COVID-19 pandemic could increase the global burden of tuberculosis
PESHAWAR: The global COVID-19 pandemic could significantly increase the global burden of tuberculosis (TB) due to disruptions to health services, and delays to diagnosis and treatment, according to new estimates published in the European Respiratory Journal.
Before COVID-19, over 4,000 people were dying from TB every day. In countries where health services are strained, there is a fear that TB cases and deaths could rise significantly.
Researchers from the London School of Hygiene & Tropical Medicine (LSHTM) and Lancaster University estimated additional TB deaths and cases over the next five years. They examined the impact of various reductions in social contacts and impacts on health services due to COVID-19.
The researchers hypothesised that social distancing might reduce TB incidence as Mycobacterium tuberculosis, the bacteria which causes the disease, is transmitted via droplets in the air - similar to the coronavirus, Medical News reported.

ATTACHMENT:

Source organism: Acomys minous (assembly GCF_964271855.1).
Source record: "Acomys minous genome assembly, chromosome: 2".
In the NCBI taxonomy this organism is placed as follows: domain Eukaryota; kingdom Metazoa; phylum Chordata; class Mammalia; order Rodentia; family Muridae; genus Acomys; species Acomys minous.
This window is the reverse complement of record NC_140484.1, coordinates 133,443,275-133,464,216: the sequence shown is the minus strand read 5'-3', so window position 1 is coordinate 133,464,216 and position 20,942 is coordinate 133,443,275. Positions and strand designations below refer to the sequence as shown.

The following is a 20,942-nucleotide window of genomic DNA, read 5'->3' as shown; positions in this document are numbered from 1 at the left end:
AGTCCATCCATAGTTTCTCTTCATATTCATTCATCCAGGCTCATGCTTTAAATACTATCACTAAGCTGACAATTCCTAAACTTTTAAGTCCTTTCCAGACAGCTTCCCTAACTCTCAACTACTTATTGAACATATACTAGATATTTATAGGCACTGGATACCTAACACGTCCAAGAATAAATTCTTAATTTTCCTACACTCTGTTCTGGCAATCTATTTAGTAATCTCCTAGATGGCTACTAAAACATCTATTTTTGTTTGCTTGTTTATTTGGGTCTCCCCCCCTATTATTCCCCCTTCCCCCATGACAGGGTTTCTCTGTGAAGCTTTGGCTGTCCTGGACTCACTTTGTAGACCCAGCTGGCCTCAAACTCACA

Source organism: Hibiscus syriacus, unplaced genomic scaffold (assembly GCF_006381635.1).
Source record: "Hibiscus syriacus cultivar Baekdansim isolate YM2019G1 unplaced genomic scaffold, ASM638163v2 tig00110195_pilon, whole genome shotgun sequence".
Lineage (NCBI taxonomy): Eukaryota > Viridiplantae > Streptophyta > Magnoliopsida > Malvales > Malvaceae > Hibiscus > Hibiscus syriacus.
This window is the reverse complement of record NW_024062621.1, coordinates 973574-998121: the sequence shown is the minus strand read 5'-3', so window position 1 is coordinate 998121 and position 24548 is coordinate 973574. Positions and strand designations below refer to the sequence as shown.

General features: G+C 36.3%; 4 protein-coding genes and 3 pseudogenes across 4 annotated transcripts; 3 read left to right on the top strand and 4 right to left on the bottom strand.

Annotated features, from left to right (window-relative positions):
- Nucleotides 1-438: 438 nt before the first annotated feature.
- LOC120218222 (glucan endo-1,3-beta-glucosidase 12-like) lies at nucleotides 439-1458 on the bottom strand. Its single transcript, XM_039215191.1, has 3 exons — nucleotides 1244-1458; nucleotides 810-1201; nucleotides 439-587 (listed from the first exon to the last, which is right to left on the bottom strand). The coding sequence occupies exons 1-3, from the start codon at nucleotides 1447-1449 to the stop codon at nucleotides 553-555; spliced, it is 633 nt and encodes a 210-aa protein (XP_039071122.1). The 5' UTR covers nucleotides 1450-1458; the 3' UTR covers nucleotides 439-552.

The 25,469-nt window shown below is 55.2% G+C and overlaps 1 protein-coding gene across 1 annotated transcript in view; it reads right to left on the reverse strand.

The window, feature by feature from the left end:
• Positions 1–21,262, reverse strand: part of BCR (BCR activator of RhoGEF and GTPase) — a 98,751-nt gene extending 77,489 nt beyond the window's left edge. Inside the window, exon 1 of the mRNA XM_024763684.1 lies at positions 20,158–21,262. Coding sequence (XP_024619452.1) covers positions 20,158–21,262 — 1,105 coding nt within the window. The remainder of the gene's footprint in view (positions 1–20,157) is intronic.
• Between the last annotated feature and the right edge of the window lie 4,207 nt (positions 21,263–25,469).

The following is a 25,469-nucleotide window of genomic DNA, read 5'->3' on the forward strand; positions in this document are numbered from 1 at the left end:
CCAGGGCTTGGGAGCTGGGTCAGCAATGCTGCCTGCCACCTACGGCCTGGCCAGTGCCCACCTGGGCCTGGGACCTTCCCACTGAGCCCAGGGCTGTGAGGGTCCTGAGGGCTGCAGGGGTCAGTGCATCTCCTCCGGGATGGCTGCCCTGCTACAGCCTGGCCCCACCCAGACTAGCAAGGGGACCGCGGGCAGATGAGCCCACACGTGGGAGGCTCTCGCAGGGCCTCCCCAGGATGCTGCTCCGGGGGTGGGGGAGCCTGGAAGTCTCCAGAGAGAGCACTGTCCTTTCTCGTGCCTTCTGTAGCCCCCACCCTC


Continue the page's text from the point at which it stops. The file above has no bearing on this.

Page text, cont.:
However, even after taking into account this potential reduced TB transmission, the most likely scenario was estimated to result in more than 110,000 additional TB deaths.
In the worst case scenario where the impact of COVID-19 on health services is severe, this number could rise up to 200,000 additional deaths.
"There is concern that the COVID-19 pandemic is resulting in decreased TB clinic attendance, delayed diagnosis and treatment. This is especially so in low- and middle-income countries where health services, or access to them, might be substantially disrupted," said Dr Finn McQuaid, First Author, Assistant Professor in Infectious Disease Epidemiology at LSHTM.
Dr McQuaid explained: "We need to act now to ensure innovative approaches to people-centric TB care are the focus, so that the fight to end this pandemic doesn't overwrite the hard-won gains made against this disease.
"It is also important to note that the decline of health services is likely to have a greater impact on drug-resistance TB patients, as they often require longer treatment. Additionally, we examined social distancing measures over a six month period, but with the potential of subsequent waves of the virus, the impact could last longer." - APP